August 9, 2012
The Atlanta Preservation Center is pleased to report that on August 8, 2012, the Atlanta Urban Design Commission voted unanimously to deny the Georgia Tech Foundation’s application to demolish two-thirds of the Landmark Crum & Forster Building at 771 Spring Street.
This is the second time that the Georgia Tech Foundation has requested permission to demolish all or part of the site since its purchase in 2007. In this period of time, not only have they been denied their requests but the Building was deemed significant enough to be made a Landmark.
The Urban Design Commission heard more than an hour of testimony from both the applicant and the opposition at the August 8 hearing. The opposition’s testimony was spearheaded by APC counsel, Robert Zoeckler. Additional pointed comments were provided by: Josh Rogers, Executive Director of Historic Macon; Betty Dowling, Professor Emeritus of Georgia Tech and former AUDC Chair; Tony Rizzuto, Land Use Committee Chair of the Midtown Neighbor’s Association; Mtamanika Youngblood of Historic District Development Corporation; Regina Brewer, Preservation Planner for the City of Decatur and former AUDC Chair; Robert Craig, Professor Emeritus of Georgia Tech. There were more than 70 citizens in attendance to support the denial of the application.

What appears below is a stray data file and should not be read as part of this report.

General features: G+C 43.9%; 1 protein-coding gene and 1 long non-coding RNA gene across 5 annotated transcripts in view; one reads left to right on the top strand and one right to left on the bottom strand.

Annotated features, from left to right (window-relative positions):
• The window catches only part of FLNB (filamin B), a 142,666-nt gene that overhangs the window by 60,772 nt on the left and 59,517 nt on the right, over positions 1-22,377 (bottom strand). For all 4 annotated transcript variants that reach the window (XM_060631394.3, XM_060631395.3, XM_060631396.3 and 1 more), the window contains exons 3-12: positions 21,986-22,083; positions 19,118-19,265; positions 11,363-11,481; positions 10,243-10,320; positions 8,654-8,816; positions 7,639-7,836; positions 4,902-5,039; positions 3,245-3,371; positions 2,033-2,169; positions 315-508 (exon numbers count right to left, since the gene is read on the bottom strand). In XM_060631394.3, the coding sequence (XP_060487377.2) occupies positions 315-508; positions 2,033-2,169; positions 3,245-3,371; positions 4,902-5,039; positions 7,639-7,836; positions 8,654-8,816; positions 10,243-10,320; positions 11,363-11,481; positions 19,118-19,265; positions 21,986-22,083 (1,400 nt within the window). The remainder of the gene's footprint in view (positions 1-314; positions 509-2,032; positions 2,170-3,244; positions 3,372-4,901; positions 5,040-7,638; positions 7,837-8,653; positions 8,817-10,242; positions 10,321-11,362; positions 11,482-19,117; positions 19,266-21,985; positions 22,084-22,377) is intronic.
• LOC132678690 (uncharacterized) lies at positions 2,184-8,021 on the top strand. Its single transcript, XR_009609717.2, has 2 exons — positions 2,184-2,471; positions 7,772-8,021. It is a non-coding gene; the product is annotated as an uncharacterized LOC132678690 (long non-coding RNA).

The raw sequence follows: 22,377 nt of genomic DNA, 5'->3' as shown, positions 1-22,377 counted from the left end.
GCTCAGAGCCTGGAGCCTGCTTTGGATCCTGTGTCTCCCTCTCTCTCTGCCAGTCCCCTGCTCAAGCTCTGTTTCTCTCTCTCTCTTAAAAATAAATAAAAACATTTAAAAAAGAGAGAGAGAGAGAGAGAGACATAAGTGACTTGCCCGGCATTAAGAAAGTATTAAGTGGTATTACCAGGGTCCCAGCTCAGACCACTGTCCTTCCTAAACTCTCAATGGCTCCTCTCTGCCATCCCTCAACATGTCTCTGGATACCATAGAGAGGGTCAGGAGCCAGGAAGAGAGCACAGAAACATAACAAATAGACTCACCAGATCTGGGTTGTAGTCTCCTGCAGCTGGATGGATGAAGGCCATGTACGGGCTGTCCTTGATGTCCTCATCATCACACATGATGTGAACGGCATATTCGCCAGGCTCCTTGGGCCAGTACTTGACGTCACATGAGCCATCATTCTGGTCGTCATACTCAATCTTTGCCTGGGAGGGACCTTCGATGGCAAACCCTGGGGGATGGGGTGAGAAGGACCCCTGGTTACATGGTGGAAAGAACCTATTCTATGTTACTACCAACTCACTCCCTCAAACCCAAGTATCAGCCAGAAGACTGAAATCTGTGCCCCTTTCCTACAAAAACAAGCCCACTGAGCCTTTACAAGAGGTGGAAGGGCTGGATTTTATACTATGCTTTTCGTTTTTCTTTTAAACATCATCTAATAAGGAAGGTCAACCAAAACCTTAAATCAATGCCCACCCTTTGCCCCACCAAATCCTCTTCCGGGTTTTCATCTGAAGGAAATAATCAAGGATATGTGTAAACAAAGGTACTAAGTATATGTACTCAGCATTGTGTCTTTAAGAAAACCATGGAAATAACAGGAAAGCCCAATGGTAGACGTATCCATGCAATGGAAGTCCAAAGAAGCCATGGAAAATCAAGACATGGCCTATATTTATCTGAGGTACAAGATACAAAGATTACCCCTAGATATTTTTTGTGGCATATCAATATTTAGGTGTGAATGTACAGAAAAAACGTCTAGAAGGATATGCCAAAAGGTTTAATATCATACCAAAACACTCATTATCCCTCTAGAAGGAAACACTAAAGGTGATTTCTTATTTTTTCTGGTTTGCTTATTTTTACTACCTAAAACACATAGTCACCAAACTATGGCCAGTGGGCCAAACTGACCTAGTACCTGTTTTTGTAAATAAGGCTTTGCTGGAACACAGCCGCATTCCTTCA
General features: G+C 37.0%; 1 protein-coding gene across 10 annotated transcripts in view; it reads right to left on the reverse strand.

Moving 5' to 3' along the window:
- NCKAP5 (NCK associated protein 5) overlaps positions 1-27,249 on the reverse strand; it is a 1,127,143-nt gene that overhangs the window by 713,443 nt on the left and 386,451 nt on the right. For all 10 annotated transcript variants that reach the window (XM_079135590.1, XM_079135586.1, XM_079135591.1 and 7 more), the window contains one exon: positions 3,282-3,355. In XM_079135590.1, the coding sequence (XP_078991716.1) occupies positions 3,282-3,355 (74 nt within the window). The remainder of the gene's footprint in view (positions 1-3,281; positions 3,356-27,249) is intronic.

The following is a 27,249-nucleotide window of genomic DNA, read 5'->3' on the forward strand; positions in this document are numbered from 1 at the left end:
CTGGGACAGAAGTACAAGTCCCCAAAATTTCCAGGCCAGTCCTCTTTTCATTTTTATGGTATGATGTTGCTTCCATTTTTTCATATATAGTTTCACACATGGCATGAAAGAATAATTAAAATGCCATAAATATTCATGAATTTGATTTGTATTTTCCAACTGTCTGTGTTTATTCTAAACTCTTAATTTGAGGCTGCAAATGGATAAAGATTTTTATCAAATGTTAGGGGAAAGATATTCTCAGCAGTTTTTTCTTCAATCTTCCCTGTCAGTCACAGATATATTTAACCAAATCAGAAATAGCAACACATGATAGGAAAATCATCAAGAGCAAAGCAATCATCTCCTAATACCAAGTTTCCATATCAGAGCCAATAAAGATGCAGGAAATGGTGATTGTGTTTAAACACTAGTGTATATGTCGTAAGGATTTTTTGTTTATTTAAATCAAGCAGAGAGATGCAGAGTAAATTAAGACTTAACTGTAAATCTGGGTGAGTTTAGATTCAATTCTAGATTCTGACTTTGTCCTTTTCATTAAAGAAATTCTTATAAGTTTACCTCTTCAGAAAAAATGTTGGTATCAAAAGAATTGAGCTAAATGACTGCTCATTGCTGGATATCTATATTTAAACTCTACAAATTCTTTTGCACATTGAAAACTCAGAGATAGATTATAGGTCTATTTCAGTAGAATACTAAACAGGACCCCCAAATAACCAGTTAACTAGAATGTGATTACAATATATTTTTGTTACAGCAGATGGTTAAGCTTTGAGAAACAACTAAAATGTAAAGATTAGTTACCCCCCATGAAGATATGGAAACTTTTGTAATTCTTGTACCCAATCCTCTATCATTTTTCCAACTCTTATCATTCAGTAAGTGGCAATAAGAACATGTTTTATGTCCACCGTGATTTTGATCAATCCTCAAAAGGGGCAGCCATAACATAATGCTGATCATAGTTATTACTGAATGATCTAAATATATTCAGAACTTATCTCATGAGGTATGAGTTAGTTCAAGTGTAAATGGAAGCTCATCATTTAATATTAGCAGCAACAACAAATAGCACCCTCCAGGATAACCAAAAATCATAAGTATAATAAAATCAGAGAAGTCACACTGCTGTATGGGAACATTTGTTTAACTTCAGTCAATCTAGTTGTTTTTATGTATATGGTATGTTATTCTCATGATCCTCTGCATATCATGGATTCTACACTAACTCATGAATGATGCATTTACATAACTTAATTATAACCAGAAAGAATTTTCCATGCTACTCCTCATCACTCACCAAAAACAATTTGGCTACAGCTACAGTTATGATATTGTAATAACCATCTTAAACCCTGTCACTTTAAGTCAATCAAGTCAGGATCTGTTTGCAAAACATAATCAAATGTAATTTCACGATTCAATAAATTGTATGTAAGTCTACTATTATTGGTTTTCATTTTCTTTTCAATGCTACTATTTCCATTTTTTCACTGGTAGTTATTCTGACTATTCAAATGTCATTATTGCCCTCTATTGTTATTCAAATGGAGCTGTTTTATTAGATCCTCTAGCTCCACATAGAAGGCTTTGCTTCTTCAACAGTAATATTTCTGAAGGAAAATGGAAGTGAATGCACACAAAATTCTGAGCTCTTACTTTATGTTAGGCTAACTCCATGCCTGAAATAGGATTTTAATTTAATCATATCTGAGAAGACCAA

After the testimony, the Commissioners posed questions to the representatives of the Georgia Tech Foundation including their counsel, Carl Westmoreland; John E. Majeroni, Executive Director of the Georgia Tech Office of Real Estate Development; and Tom Ventulett of Thompson, Ventulett, Stainback & Associates, Inc., architects for the proposed project. The Commissioners questioned the members of the Economic Review Panel: Tom Aderhold, President of Aderhold Properties; Scott R. Taylor, President of Carter & Associates and John D. Shlesinger, Vice Chairman, CB Richard Ellis Group, Inc.
Subsequent questions and comments by the Commissioners indicated that it was apparent that other options for the site had not been sufficiently explored and that the other parcels on the block owned by the Foundation were not taken into account during the Panel’s review. These findings led to the passing of a motion not to accept the Economic Review Panel’s findings. This was followed by a denial of the application siting that the applicant did not satisfy the required standard for the application and that the Panel’s report was arbitrary and based on erroneous finding of material facts.
This decision by the Commission is a well-fought victory, not just for this specific site but also for the integrity of the City of Atlanta’s legislation that protects its historic assets.